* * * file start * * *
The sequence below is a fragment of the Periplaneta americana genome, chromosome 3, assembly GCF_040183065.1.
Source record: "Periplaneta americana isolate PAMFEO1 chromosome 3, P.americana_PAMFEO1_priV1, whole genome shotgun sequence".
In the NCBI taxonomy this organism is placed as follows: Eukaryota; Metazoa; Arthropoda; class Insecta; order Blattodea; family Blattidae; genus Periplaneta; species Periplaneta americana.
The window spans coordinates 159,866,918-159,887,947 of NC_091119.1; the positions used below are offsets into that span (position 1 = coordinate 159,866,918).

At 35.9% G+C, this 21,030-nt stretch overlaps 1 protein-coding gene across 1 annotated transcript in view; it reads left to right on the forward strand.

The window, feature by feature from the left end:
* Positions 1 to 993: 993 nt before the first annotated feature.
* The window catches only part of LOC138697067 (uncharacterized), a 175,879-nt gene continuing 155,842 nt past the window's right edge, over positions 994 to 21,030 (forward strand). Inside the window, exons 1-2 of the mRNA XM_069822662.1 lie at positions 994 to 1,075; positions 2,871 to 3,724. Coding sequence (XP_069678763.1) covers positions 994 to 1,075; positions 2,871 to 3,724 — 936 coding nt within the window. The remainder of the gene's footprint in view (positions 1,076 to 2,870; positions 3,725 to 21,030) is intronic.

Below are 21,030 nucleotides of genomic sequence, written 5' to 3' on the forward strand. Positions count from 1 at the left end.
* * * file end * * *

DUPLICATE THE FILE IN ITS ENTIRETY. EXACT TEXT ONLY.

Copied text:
The sequence below is a fragment of the Periplaneta americana genome, chromosome 3, assembly GCF_040183065.1.
Source record: "Periplaneta americana isolate PAMFEO1 chromosome 3, P.americana_PAMFEO1_priV1, whole genome shotgun sequence".
In the NCBI taxonomy this organism is placed as follows: Eukaryota; Metazoa; Arthropoda; class Insecta; order Blattodea; family Blattidae; genus Periplaneta; species Periplaneta americana.
The window spans coordinates 159,866,918-159,887,947 of NC_091119.1; the positions used below are offsets into that span (position 1 = coordinate 159,866,918).

At 35.9% G+C, this 21,030-nt stretch overlaps 1 protein-coding gene across 1 annotated transcript in view; it reads left to right on the forward strand.

The window, feature by feature from the left end:
* Positions 1 to 993: 993 nt before the first annotated feature.
* The window catches only part of LOC138697067 (uncharacterized), a 175,879-nt gene continuing 155,842 nt past the window's right edge, over positions 994 to 21,030 (forward strand). Inside the window, exons 1-2 of the mRNA XM_069822662.1 lie at positions 994 to 1,075; positions 2,871 to 3,724. Coding sequence (XP_069678763.1) covers positions 994 to 1,075; positions 2,871 to 3,724 — 936 coding nt within the window. The remainder of the gene's footprint in view (positions 1,076 to 2,870; positions 3,725 to 21,030) is intronic.

Below are 21,030 nucleotides of genomic sequence, written 5' to 3' on the forward strand. Positions count from 1 at the left end.